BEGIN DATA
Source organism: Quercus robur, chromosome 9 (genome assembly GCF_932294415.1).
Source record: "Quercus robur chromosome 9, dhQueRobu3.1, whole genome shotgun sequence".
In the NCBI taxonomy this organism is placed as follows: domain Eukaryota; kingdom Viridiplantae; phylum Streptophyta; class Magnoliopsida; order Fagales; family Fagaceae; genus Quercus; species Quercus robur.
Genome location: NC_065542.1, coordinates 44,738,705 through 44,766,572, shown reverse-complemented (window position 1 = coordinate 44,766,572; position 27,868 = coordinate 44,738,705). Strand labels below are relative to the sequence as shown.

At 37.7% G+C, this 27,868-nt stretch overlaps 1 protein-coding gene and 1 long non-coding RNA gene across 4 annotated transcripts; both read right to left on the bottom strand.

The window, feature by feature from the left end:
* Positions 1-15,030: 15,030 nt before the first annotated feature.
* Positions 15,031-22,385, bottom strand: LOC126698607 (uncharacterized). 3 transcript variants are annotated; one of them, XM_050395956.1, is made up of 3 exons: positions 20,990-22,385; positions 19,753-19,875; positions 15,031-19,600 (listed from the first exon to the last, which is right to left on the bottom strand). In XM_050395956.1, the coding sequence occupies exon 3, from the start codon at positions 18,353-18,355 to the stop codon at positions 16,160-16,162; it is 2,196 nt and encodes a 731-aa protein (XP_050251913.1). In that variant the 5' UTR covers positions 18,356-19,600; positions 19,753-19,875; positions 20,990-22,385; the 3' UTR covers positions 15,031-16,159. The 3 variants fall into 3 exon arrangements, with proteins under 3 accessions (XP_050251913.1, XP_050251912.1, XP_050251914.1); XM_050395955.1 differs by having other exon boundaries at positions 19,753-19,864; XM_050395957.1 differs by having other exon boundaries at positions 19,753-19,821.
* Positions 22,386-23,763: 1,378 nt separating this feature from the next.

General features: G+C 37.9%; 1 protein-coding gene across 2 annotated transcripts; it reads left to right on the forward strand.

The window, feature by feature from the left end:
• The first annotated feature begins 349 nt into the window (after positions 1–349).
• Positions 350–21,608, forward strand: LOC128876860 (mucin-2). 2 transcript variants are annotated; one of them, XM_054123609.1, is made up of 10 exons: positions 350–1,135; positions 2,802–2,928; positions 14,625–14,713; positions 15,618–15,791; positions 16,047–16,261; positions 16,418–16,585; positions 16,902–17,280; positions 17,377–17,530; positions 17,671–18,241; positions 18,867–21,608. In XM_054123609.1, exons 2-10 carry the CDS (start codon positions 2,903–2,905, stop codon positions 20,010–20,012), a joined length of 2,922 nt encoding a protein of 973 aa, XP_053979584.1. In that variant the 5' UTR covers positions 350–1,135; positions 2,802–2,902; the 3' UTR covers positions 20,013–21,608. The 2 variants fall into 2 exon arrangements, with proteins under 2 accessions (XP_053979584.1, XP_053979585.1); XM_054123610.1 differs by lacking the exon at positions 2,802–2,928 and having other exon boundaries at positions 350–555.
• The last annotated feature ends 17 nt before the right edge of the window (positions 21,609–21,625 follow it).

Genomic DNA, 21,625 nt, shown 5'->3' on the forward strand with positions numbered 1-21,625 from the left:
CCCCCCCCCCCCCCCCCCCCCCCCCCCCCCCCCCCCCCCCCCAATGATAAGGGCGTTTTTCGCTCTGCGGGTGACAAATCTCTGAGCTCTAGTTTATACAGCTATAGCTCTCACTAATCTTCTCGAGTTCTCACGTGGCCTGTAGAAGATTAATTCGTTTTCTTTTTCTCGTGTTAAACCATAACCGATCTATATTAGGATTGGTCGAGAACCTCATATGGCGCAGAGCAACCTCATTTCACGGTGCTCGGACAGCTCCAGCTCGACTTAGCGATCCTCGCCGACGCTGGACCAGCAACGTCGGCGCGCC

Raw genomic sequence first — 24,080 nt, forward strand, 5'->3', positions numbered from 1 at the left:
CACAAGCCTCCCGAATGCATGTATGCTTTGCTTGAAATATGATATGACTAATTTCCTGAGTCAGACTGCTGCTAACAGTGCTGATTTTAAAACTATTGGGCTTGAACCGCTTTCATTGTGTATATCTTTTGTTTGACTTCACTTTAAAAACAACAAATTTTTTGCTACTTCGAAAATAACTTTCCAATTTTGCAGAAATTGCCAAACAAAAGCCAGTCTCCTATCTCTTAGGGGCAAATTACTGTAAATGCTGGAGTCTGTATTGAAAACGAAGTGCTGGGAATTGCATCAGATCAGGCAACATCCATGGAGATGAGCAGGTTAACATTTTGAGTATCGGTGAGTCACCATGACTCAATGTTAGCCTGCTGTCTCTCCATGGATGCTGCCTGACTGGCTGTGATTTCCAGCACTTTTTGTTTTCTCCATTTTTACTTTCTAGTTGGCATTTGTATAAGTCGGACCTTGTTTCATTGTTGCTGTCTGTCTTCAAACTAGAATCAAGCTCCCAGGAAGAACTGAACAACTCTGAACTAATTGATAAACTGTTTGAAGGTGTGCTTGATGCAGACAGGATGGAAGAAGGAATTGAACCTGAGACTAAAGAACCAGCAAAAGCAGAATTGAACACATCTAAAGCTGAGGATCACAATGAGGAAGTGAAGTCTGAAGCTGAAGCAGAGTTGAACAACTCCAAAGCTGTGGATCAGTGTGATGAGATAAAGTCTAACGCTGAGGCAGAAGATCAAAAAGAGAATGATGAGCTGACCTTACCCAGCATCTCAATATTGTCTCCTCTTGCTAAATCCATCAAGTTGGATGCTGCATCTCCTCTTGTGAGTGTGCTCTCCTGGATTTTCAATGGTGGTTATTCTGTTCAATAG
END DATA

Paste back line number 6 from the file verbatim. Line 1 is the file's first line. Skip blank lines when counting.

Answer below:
The window, feature by feature from the left end: